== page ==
Schools Building a new school community from the ground up
One Werribee primary school has opened its doors to Indian dance classes, Iranian mothers groups and English conversation sessions, to build a community.
On Tuesdays after school, while most kids are scampering around the playground or heading home, there’s a hive of activity in the community hub of Wyndham Park Primary School. Fifty kids pack into the Karen Learning Club for lessons on the written language and culture of their parents.
For multicultural aide Dah Moo, who runs the class, it’s “the best job” she’s had since moving to Australia as a Karen refugee herself. “For these children to learn language and culture, it means they will not be losing their identity and their relationship with their parents,” she says. “It’s important. I really love to do this.”
If the consistently high student turn-out is anything to go by, the feeling is mutual; some students even come from neighbouring schools. The club is held in the school’s designated “community hub space”. Think: Indian dance classes, Karen playgroups that double as English conversation classes, Iranian mothers groups, multicultural cooking classes, free boxing sessions, parenting workshops, maternal and child health clinics… and the offerings are growing.
Teacher Louise Holley was hired as community hub coordinator to create stronger links between the school and the community – and the results are astonishing. “Families love it. We have all the different linguistic groups coming together – Karen, Chin, Indian, Iranian, Vietnamese and English. It’s fabulous.”
For Louise, the hub provides an important opportunity for families – many of them newly-arrived refugees and migrants – to integrate into the school and, ultimately, their local community. “We often say that we enrol the whole family, not just the student. We know from all the research that children succeed at school if their parents are partners in their education, so building that community and parental involvement is just as important as teaching literacy and numeracy.”
Louise runs a Parent Learning Walk every term, sharing what the children get up to in the classroom every day. “I once had four parents who’d never been to school themselves, having grown up in refugee camps in Thailand,” she recalls.
She also runs classes for adults, spanning everything from reading to technology, as well as one-off events aimed at breaking down barriers between teachers and parents.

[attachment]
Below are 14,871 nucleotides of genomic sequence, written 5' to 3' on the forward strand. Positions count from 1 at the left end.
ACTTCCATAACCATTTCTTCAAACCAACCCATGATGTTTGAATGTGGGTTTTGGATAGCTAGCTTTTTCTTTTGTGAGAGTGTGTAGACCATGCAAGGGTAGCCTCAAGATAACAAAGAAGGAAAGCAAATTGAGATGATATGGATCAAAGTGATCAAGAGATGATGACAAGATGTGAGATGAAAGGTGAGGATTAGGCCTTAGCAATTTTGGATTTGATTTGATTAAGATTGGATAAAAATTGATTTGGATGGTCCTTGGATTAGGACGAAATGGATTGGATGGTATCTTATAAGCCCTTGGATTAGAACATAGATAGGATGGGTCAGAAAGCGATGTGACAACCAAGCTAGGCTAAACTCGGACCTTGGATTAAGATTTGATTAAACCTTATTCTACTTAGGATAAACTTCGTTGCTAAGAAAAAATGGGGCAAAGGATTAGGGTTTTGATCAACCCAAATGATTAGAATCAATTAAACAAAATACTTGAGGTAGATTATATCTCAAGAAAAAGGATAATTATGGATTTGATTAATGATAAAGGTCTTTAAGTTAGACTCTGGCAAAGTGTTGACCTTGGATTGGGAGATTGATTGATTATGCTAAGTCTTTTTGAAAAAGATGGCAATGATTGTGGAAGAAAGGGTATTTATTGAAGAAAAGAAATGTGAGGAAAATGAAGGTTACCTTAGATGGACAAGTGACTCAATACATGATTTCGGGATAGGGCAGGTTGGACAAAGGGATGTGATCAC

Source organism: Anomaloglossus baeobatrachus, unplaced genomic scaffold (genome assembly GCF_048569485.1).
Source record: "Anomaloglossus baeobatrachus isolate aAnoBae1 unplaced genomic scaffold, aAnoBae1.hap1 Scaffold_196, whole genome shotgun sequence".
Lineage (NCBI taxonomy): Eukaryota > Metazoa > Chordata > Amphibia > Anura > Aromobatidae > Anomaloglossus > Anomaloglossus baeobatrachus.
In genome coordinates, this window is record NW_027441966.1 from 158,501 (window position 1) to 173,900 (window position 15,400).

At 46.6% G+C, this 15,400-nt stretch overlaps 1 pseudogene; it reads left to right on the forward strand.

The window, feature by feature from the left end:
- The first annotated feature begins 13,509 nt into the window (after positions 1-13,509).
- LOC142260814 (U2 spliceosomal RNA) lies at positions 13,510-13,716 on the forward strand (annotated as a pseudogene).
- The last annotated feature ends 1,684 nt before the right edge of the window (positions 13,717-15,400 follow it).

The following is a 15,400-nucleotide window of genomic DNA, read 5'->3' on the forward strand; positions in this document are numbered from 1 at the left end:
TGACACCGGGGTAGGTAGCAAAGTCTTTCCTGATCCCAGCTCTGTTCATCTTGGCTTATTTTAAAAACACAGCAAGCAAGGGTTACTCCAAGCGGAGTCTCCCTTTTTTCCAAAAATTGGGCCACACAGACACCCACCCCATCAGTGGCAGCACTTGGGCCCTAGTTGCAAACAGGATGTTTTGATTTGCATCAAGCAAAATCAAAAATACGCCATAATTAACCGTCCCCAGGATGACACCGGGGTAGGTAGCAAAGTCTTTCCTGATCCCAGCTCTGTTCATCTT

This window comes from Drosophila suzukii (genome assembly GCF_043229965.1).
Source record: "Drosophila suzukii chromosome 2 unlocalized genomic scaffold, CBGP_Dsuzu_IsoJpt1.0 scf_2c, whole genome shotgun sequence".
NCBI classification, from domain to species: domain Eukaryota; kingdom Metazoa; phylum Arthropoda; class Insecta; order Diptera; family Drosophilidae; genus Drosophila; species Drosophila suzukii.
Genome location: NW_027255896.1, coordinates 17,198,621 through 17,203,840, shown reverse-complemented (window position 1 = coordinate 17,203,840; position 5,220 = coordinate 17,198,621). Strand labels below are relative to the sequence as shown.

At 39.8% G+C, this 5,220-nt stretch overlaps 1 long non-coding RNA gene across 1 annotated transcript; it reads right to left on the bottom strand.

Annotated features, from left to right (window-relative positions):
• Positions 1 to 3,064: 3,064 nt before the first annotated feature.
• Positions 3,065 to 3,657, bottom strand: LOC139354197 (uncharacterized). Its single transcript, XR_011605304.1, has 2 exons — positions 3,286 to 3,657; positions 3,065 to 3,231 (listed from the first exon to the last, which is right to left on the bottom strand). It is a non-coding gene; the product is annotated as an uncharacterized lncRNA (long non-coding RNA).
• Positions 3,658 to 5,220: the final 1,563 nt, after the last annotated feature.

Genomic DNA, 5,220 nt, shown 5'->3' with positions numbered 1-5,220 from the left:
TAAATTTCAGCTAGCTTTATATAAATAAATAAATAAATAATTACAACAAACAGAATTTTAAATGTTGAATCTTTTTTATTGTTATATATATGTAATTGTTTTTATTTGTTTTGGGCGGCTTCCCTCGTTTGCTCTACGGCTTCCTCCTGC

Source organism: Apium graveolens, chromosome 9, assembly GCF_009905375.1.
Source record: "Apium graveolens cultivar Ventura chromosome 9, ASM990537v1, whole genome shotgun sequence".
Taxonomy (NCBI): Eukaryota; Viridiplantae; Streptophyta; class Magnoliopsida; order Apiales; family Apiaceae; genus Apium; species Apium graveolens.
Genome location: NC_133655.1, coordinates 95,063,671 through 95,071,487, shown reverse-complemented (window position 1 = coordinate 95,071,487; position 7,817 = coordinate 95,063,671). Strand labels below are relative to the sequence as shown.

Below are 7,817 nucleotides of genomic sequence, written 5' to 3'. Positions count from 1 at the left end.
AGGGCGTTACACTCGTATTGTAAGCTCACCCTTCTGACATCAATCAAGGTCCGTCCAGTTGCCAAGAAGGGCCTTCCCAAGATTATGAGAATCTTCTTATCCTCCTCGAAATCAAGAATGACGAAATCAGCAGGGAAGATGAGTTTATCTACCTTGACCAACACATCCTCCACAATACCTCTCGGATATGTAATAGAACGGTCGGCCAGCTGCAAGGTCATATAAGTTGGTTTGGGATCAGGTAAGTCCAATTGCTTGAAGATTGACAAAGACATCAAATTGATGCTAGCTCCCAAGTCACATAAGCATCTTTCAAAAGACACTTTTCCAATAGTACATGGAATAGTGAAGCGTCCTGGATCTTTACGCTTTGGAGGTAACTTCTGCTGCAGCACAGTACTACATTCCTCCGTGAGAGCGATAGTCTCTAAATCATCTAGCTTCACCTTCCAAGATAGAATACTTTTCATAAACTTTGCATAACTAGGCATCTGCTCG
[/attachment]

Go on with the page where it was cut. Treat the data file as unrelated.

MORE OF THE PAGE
“I asked our Karen community to share their culture with the teachers, and they cooked up a huge feast for everyone,” she says. “I met the teachers downstairs beforehand and said, ‘I want you to talk to the parents and come away knowing at least one name’. Then, tomorrow morning at line-up, go and say hello to them.”
The night was a hit. “I had a few Karen parents tell me afterwards that they’d never met or spoken to a teacher before. It was so powerful and so simple: sit down, have some food and talk!”
Louise works with two multicultural education aides, Dah Moo and Mark Kunoo, to assess community needs, facilitate programs and match people up with services. Karen parents can come in and seek help from an aide with everything from filling in an excursion form to paying a parking fine.
“That help and support extends to all parents,” Louise adds. “If they’re Iranian or from another language background, I will organise an interpreter and that’s a free service for them.”
“The most important thing is having a dedicated community hub coordinator role that is valued and supported by leadership, and having people like our amazing multicultural education aides to strengthen community relationships. That takes time, it doesn’t just happen.”
The cross-cultural learning goes both ways, and Louise is conscious of the importance of educating the teachers as well. “Last year I was floored when I had a really capable Karen mum ask me out of the blue, ‘What does ‘initial’ mean?’ She was talking about the take-home reading that she was meant to initial. I thought – how many other parents must be struggling with things like this? Without understanding the language challenges, a teacher might assume that parent just never bothers to sign the reading.”
The school’s focus on community extends beyond the hub space. Wyndham Community Education Centre runs the school canteen, Saffron Kitchen, which is staffed predominantly by refugees studying for food handling certificates. They serve vegetarian meals and snacks to the students for $5 a day. Some Karen families adopted the community garden on site, handing out fruit and vegetables to other parents after school.
“That just started from one parent who had the initiative to get it going,” says Louise. That, she says, is the ultimate goal: “To build up parents to be leaders and have greater input into the running of the space.”
Many would dream of having this kind of community space in their school – but for Louise, the program owes its success to the people. “I have visits from other schools and they’re jealous we have this space. But actually the most important thing is having a dedicated coordinator role that is valued and supported by leadership, and having people like our amazing multicultural education aides to strengthen community relationships. That takes time, it doesn’t just happen.”
For Louise, the community hub has had a ripple effect across the whole school that’s hard to quantify. “I just don’t see racism here. People get along so well. There’s this culture of caring which is pretty unique,” she says.
“One of the key signs we’re on the right track is when the children come back to visit the school to say hello and feel like they belong to it. We wanted to create a place that’s owned by the whole community, where everyone feels welcome – and we have.”